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Heavens on Earth

In Michael Shermer’s February 2014 ‘Skeptic’ column for Scientific American, he asks “Can a scientific utopia succeed?”



Is Debating Pseudoscience a Good Idea?
Carl Sagan Weighs In

Daniel shares some thoughts from a pioneering skeptic about the value of scientific confrontation of pseudoscientific ideas.



Grand Canyon, Zion & Bryce

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JOIN US AS WE TRAVEL through an iconic landscape that reveals one of the most studied sequences of layered rock on earth! We will spend a day and and two nights at the less-visited North Rim of the Grand Canyon, a day to explore majestic Zion Canyon, a day visit to Bryce Canyon, plus additional stops at the Coral Pink Sand Dunes, Red Rock Canyon National Conservation Area and Museum, Calico Ghost Town, Virgin River Gorge, the Dinosaur Museum in St. George, Utah, and two nights in Las Vegas. Through the entire trip, we will learn about the geology and natural history of the majestic scenery, making this a tour you could get nowhere else! Seats are limited — so make your reservations soon!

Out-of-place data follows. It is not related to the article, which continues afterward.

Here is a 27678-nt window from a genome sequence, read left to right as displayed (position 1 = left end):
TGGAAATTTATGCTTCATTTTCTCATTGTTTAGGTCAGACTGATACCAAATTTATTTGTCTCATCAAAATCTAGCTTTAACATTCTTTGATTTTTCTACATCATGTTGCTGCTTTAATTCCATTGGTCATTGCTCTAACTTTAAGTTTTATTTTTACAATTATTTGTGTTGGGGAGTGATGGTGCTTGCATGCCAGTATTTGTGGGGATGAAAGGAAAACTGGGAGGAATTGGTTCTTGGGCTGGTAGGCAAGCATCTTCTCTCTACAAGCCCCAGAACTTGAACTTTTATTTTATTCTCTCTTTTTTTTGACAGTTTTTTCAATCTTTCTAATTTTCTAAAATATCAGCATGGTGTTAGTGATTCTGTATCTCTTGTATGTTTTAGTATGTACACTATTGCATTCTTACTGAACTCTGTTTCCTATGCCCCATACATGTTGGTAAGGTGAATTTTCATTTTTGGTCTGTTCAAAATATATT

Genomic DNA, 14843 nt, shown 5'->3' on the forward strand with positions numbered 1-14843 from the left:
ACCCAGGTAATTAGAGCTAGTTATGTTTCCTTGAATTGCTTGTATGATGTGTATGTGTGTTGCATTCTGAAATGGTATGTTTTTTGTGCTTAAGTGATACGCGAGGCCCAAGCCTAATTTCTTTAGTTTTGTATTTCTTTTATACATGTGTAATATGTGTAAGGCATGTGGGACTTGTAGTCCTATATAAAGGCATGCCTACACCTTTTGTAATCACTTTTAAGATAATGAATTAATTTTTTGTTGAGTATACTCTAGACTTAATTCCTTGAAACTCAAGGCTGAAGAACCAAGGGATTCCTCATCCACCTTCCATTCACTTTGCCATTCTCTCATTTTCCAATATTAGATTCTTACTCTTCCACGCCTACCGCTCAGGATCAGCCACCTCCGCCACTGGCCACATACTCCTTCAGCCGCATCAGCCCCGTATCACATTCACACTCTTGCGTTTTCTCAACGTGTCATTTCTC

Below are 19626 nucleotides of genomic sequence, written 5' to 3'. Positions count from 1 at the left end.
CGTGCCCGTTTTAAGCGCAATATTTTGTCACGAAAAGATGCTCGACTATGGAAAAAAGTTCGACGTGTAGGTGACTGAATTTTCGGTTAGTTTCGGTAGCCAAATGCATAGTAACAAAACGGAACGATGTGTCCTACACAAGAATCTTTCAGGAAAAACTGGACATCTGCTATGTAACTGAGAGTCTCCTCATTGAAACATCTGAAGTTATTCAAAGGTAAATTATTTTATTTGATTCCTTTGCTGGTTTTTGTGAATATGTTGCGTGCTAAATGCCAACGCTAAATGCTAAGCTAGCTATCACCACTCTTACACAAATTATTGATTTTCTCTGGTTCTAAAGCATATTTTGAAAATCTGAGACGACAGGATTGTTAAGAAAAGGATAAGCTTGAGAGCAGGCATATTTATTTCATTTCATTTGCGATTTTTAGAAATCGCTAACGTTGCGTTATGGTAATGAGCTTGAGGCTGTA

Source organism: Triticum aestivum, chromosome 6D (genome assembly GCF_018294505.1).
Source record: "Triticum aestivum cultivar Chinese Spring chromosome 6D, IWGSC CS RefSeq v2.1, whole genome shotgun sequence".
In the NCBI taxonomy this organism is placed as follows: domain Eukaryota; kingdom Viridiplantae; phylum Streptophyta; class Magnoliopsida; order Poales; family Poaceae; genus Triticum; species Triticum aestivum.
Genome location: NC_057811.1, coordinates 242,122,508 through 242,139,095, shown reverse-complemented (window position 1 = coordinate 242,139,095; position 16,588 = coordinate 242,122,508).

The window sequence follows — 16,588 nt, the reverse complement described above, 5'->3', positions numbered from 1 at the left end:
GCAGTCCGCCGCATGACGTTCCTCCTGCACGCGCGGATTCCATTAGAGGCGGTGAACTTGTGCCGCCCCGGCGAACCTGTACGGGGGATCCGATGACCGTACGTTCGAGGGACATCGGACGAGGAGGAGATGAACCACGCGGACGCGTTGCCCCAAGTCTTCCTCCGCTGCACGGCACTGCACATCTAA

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Bryce Canyon (photo by Gingi Yee)
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Zion Canyon (photo by Gingi Yee)

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Tour package includes: natural science lectures en route, charter bus, hotels, all breakfasts and lunches during the trip, one dinner at the Grand Canyon (the traditional Grand Canyon Cookout Experience with a live country-western show), museum and park fees, and a tour guide booklet. The fee also includes a $200 tax-deductible donation to the Skeptics Society.


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In this episode of Skepticality, Derek chats with Robert Blaskiewicz, who has been highly involved in bringing attention to the dodgy cancer research that Stanislaw Burzynski has been conducting. Then, Guy Harrison visits Skepticality, once again, to talk about his new skepticism-focused book, Think: Why You Should Question Everything, which aims to give rational thinkers a set of tools to help talk to, and work alongside, those who hold dubious beliefs.